Gas Pipeline Plan Moves Ahead

Gas Pipeline Plan Moves Ahead

Park Authority board authorizes negotiations with Washington Gas for a pipeline under Fountainhead Regional Park.

After a closed-door session at its monthly meeting, the Northern Virginia Regional Park Authority board has chosen to move ahead with negotiations that would ultimately put a gas pipeline under Fountainhead Regional Park.

The decision paves the way for NVRPA staff to enter into negotiations with Washington Gas Light, the public utility company that would install the pipeline.

"After careful consideration of the various factors involved in the proposed pipeline, the NVRPA board authorized staff to negotiate an agreement with Washington Gas, under certain parameters," said Todd Hafner, planning and development director for the NVRPA.

NVRPA board member Paul A. Gilbert, who represents Fairfax County on the board, explained that, at its Nov. 18 meeting, the board was divided on the subject, with six of the nine members present in favor of the plan and three opposed.

"There wasn't full agreement by the board on Thursday, but there was a position taken," said Gilbert.

Gilbert said that despite the equivocation, the board agreed to move forward cautiously, sending a more conservative proposal to Washington Gas at the bargaining table.

"It's an area with a lot of natural and historical resources that will have some impact, and we don't take that lightly. The whole board believes we have a real responsibility to the community to be good stewards," he said.

The proposed 6.1-mile pipeline would be bored under the Occoquan Reservoir, on which Fountainhead Park is situated. The 12-inch-diameter pipeline would transmit gas from an existing line located north of the park, allowing Washington Gas to provide residential gas service for new homes being constructed on the Prince William County side of the reservoir. Construction on the project would take six to nine months. The gas line would enter Fountainhead Regional Park on Wolf Shoals Road and would run under the reservoir for approximately 430 feet.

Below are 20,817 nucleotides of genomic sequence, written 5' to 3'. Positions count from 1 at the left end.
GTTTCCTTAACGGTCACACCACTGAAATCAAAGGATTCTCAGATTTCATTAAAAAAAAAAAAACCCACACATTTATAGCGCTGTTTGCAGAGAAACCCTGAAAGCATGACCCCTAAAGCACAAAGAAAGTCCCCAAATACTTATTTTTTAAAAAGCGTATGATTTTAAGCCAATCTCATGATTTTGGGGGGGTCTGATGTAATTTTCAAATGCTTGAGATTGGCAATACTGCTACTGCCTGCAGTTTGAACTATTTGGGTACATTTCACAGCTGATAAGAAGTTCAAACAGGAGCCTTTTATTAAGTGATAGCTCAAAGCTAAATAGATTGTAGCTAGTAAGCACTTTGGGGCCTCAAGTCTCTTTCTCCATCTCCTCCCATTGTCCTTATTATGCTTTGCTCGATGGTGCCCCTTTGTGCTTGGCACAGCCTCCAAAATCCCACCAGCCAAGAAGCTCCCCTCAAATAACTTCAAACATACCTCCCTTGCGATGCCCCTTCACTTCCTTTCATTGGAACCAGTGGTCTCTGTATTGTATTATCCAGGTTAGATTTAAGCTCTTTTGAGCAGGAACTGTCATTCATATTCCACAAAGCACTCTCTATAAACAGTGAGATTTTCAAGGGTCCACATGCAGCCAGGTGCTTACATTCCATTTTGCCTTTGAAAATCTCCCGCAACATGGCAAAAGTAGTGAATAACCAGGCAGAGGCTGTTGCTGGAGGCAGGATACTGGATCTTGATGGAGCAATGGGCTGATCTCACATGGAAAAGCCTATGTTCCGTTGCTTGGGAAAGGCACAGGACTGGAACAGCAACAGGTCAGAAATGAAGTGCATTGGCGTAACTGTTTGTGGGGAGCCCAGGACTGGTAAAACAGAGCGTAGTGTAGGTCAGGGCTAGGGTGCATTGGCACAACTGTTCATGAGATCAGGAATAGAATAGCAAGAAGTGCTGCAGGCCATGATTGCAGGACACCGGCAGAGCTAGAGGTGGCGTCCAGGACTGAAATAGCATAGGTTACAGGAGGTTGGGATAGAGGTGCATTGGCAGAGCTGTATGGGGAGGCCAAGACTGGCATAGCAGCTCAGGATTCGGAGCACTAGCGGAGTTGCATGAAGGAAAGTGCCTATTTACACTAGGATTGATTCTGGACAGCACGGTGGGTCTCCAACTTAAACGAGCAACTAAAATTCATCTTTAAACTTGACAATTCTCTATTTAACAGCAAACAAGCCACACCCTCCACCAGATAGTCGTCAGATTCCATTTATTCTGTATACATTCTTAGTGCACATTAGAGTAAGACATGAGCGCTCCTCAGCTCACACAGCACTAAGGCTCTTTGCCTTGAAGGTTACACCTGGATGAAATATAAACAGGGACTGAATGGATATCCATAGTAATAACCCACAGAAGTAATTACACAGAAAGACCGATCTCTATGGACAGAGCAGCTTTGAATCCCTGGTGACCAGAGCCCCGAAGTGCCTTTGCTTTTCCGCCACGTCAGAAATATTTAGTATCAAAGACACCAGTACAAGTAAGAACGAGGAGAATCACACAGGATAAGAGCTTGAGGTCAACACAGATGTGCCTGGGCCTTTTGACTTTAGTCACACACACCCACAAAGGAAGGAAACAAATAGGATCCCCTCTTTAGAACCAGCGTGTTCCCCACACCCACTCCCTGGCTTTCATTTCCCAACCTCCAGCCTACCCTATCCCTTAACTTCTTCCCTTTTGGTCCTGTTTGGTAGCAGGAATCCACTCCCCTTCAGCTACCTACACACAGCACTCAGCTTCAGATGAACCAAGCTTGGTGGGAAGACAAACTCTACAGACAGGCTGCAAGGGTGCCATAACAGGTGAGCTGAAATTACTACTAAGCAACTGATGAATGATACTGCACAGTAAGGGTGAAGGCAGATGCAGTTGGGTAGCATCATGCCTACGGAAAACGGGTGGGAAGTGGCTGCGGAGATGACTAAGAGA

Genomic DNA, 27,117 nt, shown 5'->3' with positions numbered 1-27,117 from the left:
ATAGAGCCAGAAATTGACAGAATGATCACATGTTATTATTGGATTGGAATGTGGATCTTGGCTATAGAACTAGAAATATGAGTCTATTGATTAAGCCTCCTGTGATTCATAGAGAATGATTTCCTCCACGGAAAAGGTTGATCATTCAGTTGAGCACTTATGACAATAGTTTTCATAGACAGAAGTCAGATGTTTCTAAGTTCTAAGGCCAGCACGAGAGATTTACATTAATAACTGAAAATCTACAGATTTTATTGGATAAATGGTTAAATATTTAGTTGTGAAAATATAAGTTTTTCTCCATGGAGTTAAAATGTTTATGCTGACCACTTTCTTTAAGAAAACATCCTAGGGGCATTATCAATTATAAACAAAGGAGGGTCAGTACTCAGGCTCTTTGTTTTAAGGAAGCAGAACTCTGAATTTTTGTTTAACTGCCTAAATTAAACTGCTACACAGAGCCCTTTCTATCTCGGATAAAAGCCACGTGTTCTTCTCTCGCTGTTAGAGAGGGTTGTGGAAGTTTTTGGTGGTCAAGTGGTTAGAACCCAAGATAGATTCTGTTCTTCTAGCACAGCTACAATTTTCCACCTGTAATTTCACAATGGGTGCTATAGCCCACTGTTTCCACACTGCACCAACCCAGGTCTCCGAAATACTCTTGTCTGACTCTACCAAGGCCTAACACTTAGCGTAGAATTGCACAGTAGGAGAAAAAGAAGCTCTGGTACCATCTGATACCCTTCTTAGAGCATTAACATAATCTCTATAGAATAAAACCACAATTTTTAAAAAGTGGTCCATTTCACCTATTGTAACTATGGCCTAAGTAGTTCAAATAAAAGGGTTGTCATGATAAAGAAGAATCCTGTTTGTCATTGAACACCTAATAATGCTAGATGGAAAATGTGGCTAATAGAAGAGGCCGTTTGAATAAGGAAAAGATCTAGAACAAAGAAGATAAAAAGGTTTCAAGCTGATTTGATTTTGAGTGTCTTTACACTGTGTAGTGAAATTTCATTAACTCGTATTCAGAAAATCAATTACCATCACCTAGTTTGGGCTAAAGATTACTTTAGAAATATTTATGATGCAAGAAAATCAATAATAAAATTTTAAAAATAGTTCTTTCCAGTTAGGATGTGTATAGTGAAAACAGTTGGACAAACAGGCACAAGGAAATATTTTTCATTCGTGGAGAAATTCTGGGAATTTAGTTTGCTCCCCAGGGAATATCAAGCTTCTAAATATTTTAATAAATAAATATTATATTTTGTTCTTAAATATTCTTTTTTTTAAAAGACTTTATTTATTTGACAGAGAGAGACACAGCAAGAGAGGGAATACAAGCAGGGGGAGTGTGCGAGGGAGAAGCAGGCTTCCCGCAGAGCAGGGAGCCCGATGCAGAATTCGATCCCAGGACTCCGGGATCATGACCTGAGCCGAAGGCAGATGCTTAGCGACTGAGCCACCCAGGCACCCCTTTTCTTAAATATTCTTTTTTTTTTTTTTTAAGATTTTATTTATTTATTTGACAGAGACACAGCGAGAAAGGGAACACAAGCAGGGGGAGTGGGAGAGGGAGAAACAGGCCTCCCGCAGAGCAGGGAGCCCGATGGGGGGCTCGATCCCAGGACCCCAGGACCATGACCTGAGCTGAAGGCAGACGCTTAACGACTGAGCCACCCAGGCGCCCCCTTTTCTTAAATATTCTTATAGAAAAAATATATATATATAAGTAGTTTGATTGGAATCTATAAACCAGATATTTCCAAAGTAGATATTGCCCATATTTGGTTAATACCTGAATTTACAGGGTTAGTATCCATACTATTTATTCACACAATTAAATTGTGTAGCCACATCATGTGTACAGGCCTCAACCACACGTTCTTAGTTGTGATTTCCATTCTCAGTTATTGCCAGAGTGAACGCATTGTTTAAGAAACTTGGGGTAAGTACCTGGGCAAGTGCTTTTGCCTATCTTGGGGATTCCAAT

A public hearing on the matter took place on Oct. 25, at Fairview Elementary School. At the hearing, seven residents of the area to be affected by the pipeline spoke, including residents of both Fairfax and Prince William counties.

"I recognize the company needs to do business and the people on the other side of the river need gas," said Dr. David Harris, a resident of Wolf Run Shoals Road. "If I had my druthers, they wouldn't do it."

Harris has lived on Wolf Run Shoals since 1986, and said he has been told Washington Gas plans to run the pipeline along the front of his property. He said at one point, he was told the trees along the front of his property, as well as a fence, would need to be taken down for the project. Those disruptions, he said, would prevent him from signing the easement necessary to allow Washington Gas to do the work.

Harris said he and his wife Lynda, who also spoke at the public hearing in October, enjoy horseback riding in Fountainhead Park

"There are personal concerns, but certainly we are also concerned what it will do the park area," said Harris.

Since Washington Gas is a public utility, the project is regulated by the State Corporation Commission, under Virginia State Code. The NVRPA approval process is a necessary step toward Washington Gas’ securing an easement, which would mean the SCC would not need to approve the project.

The board's decision means that for now, it desires to move forward, but negotiations could stall on the bargaining table.

"It could be or it could not be. It’s still up in the air," said NVRPA spokeswoman Carol Ann Cohen.

Negotiations could begin within the month, said Hafner.

"It's not a very easy decision, because clearly there's a negative impact to the park and there is some community opposition to it. On the other hand, there is generally a need to have inter-jurisdictional cooperation, and that goes with all utilities," said Gilbert.

"It shows a good faith on the part of the Park Authority to deal with the needs of other jurisdictions, like Prince William County. They need more natural gas."

If the NVRPA easement is granted, Washington Gas would then need to request an easement from the Fairfax County Water Authority to cross the Occoquan Reservoir.